Biological Behaviours of the Human Brain
Note that neurons communicate with each other through so-called action potentials that can be interpreted as the transmitted electrical signals . A liquid membrane separates neuron whose intracellular components are rich in K+ ions from outside environment whose extracellular component has high concentration of Na+ and Cl− ions. This non-uniform ion distribution across the membrane polarizes the membrane with a certain resting potential between −90 and −40 mV , when the cell membrane does not experience any external stimulus, i.e. in its rest state. Nevertheless, when subject to an external electric stimuli above some certain threshold, the ions can exchange through voltage-gated ion channels that are activated by the change of the electrical membrane potential and ion pumps between intracellular and extracellular media to lower the chemical potential gradient [45–49]. Such a re-distribution of the ions across membrane leads to the depolarization of the neuron, also known as action potential firing responsible for the signal transmission from the neuron soma to the terminal of the neuron axon . However, this depolarized state would soon restore to the previously rest state after Na+/K+ ion pumps recover its ion distribution to the rest state, called sodium-potassium adenosine triphosphatase (Na+/K+-ATPase) . Therefore, the state change of the neuron or cell membrane is considered as ‘elastic’ meaning no permanent change occurring when the external stimuli exceeds the threshold value.
STDP can be further categorized into additive STDP and multiplicative STDP. The learning function ξ of additive STDP is irrelevant to the actual weight (w), but strongly depending on the time interval (ΔT). Additive STDP requires the weight values to be bounded to an interval because weights will stabilize at one of their boundary values [63, 64]. On the other hand, the learning rule of multiplicative STDP relies on both actual synapse weight (w) and the time interval (ΔT). In multiplicative STDP, weight can stabilize to intermediate values inside the boundary definitions, whereby it is not mandatory to enforce boundary conditions for the weight values [63–65]. It should be kept in mind that STDP has recently attained much more interest than spike rate dependent plasticity (SRDP) due to its simplicity and biological plausibility as well as acceptable computational power.
Undoubtedly building a neuromorphic circuit that can effectively imitate the behaviours and connections between different neurons is the most prospective approach to overcome von Neumann limits and to ultimately achieve neural brain emulation. However, conventional CMOS-based neuromorphic circuits caused much more energy consumption than the biological brain and cannot truly mimic its biological behaviours [67–70]. It is evident that a desired neuromorphic device must be able to emulate the spike-dependent synapse plasticity within the similar time interval to brain synapse while at the cost of low energy consumption. As a result, several innovative hardware architectures have been under intensive research aiming to achieve the required synapse performances. Within these technologies, PCM has been recently considered as a leading candidate in comparison with its rivals due to the analogous physical behaviours of phase-change materials to biological synapse [71, 72].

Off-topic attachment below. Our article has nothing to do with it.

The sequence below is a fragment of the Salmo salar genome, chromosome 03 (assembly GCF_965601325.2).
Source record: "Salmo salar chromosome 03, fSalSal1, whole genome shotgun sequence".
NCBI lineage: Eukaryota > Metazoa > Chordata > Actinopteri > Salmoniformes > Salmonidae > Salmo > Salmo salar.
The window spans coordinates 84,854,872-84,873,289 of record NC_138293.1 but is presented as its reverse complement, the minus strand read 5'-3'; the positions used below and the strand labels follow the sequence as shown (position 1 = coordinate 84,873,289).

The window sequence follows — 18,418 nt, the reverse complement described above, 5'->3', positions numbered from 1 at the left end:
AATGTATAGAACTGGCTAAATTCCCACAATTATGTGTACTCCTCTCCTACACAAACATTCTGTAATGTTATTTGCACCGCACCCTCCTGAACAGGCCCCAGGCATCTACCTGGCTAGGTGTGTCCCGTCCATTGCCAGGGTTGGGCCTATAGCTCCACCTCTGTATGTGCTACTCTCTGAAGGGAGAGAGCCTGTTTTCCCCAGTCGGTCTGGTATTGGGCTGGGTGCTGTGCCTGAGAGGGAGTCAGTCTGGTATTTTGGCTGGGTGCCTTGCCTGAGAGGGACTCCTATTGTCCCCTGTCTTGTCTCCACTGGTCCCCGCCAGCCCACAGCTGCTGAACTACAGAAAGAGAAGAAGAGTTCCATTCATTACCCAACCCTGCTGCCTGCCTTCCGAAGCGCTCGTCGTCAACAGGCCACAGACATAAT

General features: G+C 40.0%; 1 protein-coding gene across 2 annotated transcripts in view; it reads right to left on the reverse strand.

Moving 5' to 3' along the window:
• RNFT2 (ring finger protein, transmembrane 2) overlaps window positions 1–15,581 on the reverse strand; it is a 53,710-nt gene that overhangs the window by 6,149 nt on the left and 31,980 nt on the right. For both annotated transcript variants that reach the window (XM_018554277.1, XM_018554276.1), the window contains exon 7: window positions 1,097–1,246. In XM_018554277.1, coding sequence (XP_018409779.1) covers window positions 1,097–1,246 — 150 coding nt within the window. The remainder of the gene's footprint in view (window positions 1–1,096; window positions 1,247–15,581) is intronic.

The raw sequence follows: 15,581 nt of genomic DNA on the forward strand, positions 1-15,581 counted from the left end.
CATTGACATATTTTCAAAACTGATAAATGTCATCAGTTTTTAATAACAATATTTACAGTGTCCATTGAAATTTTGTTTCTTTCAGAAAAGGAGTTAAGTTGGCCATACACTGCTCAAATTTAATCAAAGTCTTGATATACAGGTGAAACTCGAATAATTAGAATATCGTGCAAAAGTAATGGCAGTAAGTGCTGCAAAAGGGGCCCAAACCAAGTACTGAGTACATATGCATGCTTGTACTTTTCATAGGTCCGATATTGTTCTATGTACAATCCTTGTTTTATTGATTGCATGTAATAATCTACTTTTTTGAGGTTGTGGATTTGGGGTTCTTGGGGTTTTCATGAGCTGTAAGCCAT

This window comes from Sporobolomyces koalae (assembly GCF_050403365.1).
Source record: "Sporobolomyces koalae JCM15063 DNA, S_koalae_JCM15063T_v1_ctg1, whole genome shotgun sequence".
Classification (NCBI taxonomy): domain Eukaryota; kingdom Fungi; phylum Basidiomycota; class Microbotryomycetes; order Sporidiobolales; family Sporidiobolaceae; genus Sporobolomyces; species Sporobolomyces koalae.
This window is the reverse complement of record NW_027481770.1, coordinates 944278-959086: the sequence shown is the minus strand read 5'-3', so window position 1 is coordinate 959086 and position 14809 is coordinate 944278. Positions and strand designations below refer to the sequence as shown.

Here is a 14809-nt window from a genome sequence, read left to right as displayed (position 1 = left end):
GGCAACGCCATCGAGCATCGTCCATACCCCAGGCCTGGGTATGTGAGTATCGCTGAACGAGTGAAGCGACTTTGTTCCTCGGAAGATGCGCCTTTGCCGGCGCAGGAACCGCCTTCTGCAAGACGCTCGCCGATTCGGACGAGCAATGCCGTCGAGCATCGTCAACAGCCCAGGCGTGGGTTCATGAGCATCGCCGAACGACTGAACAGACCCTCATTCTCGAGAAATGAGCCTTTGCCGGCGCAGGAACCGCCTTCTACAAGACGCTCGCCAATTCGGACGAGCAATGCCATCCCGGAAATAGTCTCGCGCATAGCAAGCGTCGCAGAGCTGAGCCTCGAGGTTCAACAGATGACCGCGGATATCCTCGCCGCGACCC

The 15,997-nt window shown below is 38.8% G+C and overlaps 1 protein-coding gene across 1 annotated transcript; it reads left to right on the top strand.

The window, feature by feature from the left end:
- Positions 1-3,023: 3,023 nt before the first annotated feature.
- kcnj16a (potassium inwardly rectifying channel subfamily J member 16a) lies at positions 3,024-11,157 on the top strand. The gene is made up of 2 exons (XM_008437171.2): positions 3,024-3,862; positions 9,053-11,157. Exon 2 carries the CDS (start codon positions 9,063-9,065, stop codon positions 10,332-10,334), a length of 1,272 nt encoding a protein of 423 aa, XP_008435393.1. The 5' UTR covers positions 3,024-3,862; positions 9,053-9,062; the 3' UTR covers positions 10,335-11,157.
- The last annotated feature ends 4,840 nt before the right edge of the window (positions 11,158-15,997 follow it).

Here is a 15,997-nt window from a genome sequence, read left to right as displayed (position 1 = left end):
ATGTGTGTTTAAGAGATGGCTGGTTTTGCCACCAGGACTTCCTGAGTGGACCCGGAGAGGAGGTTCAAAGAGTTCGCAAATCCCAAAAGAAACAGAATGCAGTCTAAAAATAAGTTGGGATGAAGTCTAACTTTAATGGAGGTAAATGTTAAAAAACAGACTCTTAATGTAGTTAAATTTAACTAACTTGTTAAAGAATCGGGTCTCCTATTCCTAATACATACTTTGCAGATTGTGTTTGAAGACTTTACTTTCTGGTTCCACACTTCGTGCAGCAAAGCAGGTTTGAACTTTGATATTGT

PCM-Based Synapse Models
Differing from aforementioned models, the response of PCM-based synapse to the time delay between pre-post spikes has recently been re-examined by an ab initio molecular-dynamics (AIMD) model that consists of 180 atom models created in cubic supercells with periodic boundary conditions at a fixed density of 6110 kg/m3. PAW pseudopotentials are deployed in this case to handle the outer s and p electrons as valence electrons , associated with the Perdew-Burke-Enzerhof (PBE) exchange-correlation functional and a plane-wave kinetic-energy cutoff of 175 eV . During the simulation, phase-change materials, referring to GST, are initially considered to have amorphous phase obtained from a conventional melt-quench approach at a cooling rate of −15 K/ps. Crystallization in this model is achieve by heating it at 500 K for 500 ps, thus leading to the adequate number of the defined fourfold rings that represent the structural order of the GST media [98, 99]. According to this model, fourfold rings are interpreted as four atoms forming a closed path with a maximum bonding distance and with all four three-atom bond angles, plus the angle between the planes defined by two triplets of atoms, being a maximum of 20° from the ideal angles of 90° and 180°, respectively.